In 2010, Danske Bank's board of directors was aware of the large number of deposits coming from Russia, but they were not disturbed by what happened. The bank continued to accept large deposits with some intervention. As of 2013, 99% of banks' profits came from non-residents, most from Russia or post-Soviet countries. At the end of 2013, a report came to senior executives, and although this issue was discussed again, nothing happened. Until 2016, Danske Bank did not stop doing business with non-residents, and in 2017 this issue began to attract attention. The bank had to stop doing business in Estonia; the Danish authorities blamed several managers for being fined $2 million.

As a result, Danske Bank, Denmark's largest bank, began to be identified as Europe's biggest scandal with the European Commission's $228 billion money-laundering lawsuits. In addition, the Bank's Estonian branch allegedly had thousands of suspicious customers who took advantage of the bank's weak controls to carry out illegal transactions worth about U.S. $228 billion from 2007 to 2015.


Nauru is located in Australia and is known as the smallest island country in the world. Nauru is famous for mining and has received a large payment from Australia for its profits from mining, making it one of the richest nations in the world. In the 1990s, due to a corrupt government, Nauru transformed itself into a tax haven. Russian criminals took advantage of this situation and started laundering money through shell banks. Nauru did not authenticate banking customers and did not pursue the necessary questions.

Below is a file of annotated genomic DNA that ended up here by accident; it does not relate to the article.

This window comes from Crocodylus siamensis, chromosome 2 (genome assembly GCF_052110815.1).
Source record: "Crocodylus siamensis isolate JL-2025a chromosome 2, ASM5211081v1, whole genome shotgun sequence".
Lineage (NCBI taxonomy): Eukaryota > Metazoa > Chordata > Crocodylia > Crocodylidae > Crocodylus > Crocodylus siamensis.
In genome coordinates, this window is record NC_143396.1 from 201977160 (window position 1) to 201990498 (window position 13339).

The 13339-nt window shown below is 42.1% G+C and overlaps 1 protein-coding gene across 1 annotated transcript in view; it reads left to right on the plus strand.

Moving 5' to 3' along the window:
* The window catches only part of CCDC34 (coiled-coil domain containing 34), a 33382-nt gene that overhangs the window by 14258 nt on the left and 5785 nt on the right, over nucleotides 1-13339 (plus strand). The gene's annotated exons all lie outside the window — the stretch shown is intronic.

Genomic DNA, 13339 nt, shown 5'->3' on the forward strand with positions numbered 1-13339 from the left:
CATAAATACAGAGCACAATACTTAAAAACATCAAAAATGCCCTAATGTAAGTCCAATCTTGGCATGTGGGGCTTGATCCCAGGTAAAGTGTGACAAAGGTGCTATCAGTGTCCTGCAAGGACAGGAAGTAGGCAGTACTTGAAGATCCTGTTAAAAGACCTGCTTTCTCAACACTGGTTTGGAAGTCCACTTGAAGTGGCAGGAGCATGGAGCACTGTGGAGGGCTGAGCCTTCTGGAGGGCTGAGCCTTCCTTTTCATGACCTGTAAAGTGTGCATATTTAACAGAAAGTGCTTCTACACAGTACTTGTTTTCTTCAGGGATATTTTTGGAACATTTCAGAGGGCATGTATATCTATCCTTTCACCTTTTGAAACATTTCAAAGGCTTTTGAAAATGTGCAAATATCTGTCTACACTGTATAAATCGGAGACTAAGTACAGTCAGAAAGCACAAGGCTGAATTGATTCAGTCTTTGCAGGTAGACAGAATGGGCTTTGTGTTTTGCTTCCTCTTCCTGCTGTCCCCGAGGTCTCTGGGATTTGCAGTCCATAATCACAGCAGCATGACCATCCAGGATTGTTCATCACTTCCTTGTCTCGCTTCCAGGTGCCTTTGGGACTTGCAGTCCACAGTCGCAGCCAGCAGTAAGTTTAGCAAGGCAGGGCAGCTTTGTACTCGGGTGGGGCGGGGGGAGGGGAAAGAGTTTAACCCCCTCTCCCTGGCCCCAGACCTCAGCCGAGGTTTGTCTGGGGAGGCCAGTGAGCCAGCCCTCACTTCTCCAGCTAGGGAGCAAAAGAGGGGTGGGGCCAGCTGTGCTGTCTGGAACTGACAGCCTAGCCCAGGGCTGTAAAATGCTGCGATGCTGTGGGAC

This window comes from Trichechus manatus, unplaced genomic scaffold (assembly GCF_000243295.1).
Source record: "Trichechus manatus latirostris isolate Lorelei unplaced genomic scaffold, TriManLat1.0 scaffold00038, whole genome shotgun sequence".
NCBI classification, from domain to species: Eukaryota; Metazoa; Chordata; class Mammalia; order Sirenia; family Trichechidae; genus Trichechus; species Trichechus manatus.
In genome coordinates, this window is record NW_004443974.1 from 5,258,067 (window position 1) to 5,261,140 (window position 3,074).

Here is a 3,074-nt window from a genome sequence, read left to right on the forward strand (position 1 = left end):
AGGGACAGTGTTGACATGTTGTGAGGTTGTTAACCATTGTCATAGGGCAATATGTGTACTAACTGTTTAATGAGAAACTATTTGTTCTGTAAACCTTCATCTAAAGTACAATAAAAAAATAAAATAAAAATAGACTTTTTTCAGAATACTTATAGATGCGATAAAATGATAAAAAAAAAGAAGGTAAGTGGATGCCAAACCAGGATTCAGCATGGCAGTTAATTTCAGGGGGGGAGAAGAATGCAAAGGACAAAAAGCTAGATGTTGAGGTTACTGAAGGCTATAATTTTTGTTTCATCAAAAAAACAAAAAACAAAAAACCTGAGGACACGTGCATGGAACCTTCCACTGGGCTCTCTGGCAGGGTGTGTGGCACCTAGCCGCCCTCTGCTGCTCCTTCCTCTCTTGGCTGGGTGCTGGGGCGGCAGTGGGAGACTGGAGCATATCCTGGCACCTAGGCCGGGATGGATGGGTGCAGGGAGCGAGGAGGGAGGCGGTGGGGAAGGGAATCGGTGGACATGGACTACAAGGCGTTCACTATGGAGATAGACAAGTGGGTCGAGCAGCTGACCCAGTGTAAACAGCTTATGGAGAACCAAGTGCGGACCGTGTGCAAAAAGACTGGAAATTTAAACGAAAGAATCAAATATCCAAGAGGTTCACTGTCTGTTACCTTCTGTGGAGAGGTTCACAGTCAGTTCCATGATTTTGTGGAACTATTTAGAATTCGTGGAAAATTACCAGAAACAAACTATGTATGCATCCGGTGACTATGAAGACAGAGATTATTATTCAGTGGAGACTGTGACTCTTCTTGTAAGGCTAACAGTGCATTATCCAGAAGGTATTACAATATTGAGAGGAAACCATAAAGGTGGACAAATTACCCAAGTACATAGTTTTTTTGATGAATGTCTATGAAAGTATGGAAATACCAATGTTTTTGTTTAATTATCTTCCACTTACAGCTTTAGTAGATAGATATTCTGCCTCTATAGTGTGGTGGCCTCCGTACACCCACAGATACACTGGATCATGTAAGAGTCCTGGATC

As a result, Nauru helped Russian criminals launder an estimated $ 70 billion in 1998. In 2002, the U.S. treasury designated Nauru as a money-laundering state and imposed harsh sanctions to rival those settled in Iraq. Until 2005, Nauru passed AML and tax haven laws with the help of the Financial Action Task Force (FATF).

Bank of Credit and Commerce International (BCCI)

Founded in Luxembourg in 1972 by Pakistani businessman Agha Hassan Abedi, BCCI Banka, while establishing its headquarters in Belgium, soon expanded globally and operated mainly outside the U.K. However, they were involved in fraud and money laundering activities of up to U.S. $ 23 billion. In 1990, allegations surfaced following an investigation by Price Waterhouse that BCCI falsified transactions and it turned out that large, unregistered deposits were made in the bank. Some figures were accused of money laundering at BCCI.

It has also been alleged that the bank uses a number of sophisticated techniques such as shell companies, privacy havens, commissions, and bribery to avoid regulatory scrutiny. As a result, BCCI was closed in 1991 by the Bank of England in the U.K. and elsewhere. They then sued the Bank of England, claiming that they were reckless with BCCI regulations and should see warning signs sooner. The lawsuit against the Bank of England concluded.

As a result, many banks have been subjected to money-laundering scandals intentionally or unintentionally throughout history. Regulators have very heavy regulations to prevent these crimes, but it is clear that there are still some shortcomings in optimal compliance with these regulations.